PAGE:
Luuk van Middelaar is a Dutch historian and political philosopher. This former member of the cabinet of the President of the European Council, Herman Van Rompuy, between the end of 2009 and 2014, is the author of When Europe improvises (Gallimard, 2018), devoted to the two major European crises of the past decade, that of the euro and that of refugees. In an interview with World, he discusses Brexit and its consequences for the European Union.
When the British chose to leave the European Union (EU), Europeans feared Brexit would set a precedent. What about four and a half years later?
With the referendum of June 23, 2016, and a few months later the election of Donald Trump in the United States, we saw a challenge to the existing order. And, in Europe, the big fear was that Brexit would be emulated. But it was not. In the Netherlands, which I know well and which in some respects is quite close to the United Kingdom – with liberal and nationalist affinities – withdrawal from Europe is no longer a credible proposal, as it is. was for a moment. In the spring, we saw a strong anti-European movement speak out in Italy, to denounce Europe’s lack of solidarity in the face of the Covid-19 pandemic, but it was fleeting.
How do you explain it?
The spectacle offered us by British politics does not inspire confidence. Above all, and this was not a given, the Europeans, whether institutions or governments, firmly defended their interests in the negotiations with London. They were keen to show that it cost something to leave the EU.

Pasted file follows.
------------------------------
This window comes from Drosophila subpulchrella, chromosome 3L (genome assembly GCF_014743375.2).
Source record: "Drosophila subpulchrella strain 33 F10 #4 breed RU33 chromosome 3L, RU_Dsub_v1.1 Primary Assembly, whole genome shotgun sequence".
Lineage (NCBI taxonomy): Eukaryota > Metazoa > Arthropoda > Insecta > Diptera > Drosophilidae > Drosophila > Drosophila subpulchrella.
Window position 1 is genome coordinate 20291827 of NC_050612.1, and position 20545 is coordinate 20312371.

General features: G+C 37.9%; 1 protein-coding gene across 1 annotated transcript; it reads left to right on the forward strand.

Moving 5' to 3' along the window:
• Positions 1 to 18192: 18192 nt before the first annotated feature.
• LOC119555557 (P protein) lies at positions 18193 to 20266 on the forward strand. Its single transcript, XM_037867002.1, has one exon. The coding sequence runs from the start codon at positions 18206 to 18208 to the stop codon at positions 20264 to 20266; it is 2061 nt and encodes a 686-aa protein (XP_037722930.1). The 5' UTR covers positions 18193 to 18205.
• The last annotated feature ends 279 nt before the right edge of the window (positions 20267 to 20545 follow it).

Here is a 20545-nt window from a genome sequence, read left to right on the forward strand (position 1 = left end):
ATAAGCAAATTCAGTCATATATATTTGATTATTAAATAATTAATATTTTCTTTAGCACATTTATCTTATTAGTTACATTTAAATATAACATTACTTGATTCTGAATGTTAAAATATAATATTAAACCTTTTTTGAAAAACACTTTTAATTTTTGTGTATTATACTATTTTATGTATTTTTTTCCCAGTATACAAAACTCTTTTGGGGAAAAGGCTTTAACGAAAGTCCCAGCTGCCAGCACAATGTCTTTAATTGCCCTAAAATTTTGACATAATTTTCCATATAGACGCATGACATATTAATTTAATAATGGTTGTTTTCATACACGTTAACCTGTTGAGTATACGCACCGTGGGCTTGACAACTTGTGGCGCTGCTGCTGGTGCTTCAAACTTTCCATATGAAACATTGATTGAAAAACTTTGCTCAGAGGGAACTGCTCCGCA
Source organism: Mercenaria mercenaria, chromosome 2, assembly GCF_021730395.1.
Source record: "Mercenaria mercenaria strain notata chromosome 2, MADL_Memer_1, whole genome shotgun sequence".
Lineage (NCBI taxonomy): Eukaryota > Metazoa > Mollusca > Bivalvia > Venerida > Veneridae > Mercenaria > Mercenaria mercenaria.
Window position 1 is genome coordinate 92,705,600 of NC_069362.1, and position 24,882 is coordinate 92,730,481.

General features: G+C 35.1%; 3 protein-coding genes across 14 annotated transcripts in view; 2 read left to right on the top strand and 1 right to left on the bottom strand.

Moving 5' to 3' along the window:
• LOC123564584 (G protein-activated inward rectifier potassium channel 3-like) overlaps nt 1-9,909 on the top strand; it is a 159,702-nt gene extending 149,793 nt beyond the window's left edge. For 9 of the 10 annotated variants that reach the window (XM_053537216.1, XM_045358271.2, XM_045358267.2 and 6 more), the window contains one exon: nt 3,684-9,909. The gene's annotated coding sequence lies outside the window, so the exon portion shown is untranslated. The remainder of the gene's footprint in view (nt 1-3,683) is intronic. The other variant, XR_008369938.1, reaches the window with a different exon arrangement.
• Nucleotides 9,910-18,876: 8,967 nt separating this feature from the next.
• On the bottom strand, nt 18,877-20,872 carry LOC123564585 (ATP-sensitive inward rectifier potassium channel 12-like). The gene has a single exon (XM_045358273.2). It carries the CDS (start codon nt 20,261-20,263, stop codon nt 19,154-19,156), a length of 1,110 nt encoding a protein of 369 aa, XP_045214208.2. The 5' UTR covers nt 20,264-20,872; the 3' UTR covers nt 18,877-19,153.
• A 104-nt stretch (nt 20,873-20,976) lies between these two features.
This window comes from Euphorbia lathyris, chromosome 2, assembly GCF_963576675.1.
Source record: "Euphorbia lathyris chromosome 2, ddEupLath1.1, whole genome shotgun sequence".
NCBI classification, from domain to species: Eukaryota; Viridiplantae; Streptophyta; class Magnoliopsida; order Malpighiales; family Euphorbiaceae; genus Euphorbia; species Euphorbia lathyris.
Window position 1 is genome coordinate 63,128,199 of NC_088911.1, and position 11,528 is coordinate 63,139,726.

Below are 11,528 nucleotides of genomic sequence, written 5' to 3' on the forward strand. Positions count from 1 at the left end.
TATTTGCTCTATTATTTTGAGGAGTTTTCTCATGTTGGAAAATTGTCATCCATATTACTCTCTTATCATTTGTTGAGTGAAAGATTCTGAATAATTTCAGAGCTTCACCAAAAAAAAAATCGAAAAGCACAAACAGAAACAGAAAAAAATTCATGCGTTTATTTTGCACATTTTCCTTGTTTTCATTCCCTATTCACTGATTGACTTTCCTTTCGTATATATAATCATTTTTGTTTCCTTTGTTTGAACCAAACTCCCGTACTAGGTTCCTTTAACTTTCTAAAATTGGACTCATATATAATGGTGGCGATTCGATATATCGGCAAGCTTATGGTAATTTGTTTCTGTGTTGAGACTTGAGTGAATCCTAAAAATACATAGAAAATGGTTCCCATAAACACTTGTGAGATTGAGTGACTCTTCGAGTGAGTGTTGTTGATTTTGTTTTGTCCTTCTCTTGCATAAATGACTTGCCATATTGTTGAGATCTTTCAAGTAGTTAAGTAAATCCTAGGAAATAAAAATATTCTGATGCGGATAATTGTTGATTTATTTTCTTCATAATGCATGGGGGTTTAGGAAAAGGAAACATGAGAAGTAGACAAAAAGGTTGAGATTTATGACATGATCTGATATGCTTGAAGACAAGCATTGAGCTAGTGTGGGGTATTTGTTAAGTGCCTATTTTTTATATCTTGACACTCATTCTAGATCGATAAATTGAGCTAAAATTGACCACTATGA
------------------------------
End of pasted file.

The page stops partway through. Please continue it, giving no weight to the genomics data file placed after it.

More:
We will never know who, the “leavers” or the “remainers”, was right. Both camps played on the fears of citizens, the first to denounce the immigration tsunami that staying in Europe would mean, the second to predict the economic catastrophe that would accompany Brexit. But, in the past four and a half years, too much has changed in the world, starting with the pandemic.
“The UK is a proud country, it won’t turn around easily”
Can we imagine that one day the UK will return to the EU?
Why not ? I do not exclude it. The UK is divided, and young people in the referendum were overwhelmingly in favor of staying in the EU. As for Europe, without the United Kingdom, it lacks something: Brexit is a loss, the loss of economic, diplomatic and military power, of cultural influence.
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